Jump forward twenty years, and I face a similar situation with my own daughter. Her mother (who happens to be a teacher at a Church of England academy) is adamant that she should attend one of our local Christian faith schools. They’ve even started attending the attached church on Sundays in order to bolster their chances of selection. It doesn’t sit well with me, at all. We aren’t practising Christians, and her mother’s preference is not motivated by religious belief: only by academic standing and Ofsted reports. I resent the idea that our daughter should have to buy into any type of narrative simply to gain a school place and a good education. And whether or not you agree with the ethos of grammar schools, it seems to me that religious denomination is arguably a far less valid justification for ‘selection’ than academic ability.

Selection on religious grounds flies in the face of both an inclusive society and one of achievement and entrepreneurship. In other words, it should make sense for neither the left nor the right. It just draws more lines of distinction and creates a greater sense of division. Just what we need in post-Brexit Britain.

Religion doesn’t have a monopoly on decency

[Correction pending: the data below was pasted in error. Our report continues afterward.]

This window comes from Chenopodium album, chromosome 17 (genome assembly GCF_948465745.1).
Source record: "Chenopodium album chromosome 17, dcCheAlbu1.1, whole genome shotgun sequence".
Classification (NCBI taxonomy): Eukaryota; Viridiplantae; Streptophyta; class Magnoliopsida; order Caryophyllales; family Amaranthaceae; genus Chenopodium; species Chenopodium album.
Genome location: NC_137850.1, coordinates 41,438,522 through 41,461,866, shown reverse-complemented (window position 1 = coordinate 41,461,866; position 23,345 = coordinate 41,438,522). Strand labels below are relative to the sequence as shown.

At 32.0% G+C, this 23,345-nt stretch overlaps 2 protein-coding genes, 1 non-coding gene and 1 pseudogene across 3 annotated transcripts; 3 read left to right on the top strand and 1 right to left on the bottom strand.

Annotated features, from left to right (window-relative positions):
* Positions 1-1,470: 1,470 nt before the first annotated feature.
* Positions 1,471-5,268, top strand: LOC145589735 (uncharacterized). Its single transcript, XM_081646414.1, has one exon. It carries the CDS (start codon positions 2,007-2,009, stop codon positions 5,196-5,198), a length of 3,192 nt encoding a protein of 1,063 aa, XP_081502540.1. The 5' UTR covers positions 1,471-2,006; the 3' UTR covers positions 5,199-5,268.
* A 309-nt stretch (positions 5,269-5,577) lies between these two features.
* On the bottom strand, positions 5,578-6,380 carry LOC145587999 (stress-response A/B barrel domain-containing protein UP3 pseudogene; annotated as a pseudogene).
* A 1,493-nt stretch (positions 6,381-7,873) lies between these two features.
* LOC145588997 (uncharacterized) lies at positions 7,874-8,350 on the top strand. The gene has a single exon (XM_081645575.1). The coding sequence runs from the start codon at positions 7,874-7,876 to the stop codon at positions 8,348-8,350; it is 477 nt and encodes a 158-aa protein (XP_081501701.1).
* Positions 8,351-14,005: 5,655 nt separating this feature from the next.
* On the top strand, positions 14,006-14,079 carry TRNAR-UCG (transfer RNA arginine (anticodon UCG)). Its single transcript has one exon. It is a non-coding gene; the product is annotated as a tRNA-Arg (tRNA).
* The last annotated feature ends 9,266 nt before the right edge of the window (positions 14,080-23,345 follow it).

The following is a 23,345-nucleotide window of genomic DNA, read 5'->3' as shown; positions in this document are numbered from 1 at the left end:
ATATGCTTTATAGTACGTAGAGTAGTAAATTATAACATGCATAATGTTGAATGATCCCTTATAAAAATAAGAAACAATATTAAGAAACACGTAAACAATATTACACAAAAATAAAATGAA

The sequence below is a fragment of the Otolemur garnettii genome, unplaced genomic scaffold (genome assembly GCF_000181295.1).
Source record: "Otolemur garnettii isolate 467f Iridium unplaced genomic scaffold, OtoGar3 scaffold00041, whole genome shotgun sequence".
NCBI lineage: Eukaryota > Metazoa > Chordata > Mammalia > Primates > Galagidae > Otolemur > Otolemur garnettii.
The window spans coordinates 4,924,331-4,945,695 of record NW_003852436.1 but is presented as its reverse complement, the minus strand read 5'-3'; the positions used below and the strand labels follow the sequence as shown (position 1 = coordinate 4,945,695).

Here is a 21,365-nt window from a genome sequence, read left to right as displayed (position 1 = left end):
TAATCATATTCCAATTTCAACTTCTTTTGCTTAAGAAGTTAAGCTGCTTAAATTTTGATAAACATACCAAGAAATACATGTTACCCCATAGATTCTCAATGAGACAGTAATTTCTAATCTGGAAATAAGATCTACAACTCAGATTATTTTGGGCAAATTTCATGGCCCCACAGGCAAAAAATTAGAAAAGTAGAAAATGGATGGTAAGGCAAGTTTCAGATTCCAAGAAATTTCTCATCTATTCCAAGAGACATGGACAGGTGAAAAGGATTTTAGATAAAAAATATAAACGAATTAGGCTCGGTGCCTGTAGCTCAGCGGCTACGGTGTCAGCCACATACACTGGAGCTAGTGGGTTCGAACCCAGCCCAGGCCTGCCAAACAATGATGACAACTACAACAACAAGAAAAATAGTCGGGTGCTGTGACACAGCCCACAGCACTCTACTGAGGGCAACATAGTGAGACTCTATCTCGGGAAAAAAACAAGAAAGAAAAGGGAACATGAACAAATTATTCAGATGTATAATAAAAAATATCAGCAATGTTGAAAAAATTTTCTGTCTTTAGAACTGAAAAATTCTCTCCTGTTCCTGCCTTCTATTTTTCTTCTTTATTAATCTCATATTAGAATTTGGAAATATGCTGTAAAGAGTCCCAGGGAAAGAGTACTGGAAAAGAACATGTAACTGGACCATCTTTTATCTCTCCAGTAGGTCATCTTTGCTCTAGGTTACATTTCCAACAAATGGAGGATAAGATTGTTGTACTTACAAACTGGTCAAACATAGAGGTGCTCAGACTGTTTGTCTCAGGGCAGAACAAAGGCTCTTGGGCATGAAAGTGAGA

The principles of world religions aren’t intrinsically more humane than secularist principles. On the contrary, history suggests otherwise. There are any number of useful ‘humane’ and secular skills I would rather have learned at school instead of attending chapel services, listening to sermons, and singing hymns and/or nationalistic songs saving the queen. Like how to cook, for example. Or how to sew, do basic first aid, change a tyre, plumb a toilet, or nurture a garden. Even physical education and team sports (which I personally loathed) are undoubtedly more valuable and conducive to a harmonious community than religious seclusion.

Music, the arts, philosophy, poetry, debate: all are ‘secular’ subjects that can positively affect the way we can relate to one another and our shared human experience. They’re just not viewed as viable commodities from which to accumulate cold hard cash. That is why Tory governments shun them, and why they’re dying out in state education. Not because secularism is somehow unable to instil worthwhile human values.

According to the freethinker classic, Secularism, The True Philosophy of Life by George William Foote: